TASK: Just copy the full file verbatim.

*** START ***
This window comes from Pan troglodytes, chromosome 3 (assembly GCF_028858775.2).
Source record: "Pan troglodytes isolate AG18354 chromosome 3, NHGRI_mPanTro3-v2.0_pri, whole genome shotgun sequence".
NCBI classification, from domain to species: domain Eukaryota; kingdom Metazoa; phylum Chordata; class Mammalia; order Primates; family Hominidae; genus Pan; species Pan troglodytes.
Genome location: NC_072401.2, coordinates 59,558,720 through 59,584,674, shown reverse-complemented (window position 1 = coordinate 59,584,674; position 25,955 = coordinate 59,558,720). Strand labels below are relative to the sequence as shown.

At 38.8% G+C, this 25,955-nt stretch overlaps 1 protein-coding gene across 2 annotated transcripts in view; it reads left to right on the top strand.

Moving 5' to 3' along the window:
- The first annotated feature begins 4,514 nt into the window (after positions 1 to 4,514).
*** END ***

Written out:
This window comes from Pan troglodytes, chromosome 3 (assembly GCF_028858775.2).
Source record: "Pan troglodytes isolate AG18354 chromosome 3, NHGRI_mPanTro3-v2.0_pri, whole genome shotgun sequence".
NCBI classification, from domain to species: domain Eukaryota; kingdom Metazoa; phylum Chordata; class Mammalia; order Primates; family Hominidae; genus Pan; species Pan troglodytes.
Genome location: NC_072401.2, coordinates 59,558,720 through 59,584,674, shown reverse-complemented (window position 1 = coordinate 59,584,674; position 25,955 = coordinate 59,558,720). Strand labels below are relative to the sequence as shown.

At 38.8% G+C, this 25,955-nt stretch overlaps 1 protein-coding gene across 2 annotated transcripts in view; it reads left to right on the top strand.

Moving 5' to 3' along the window:
- The first annotated feature begins 4,514 nt into the window (after positions 1 to 4,514).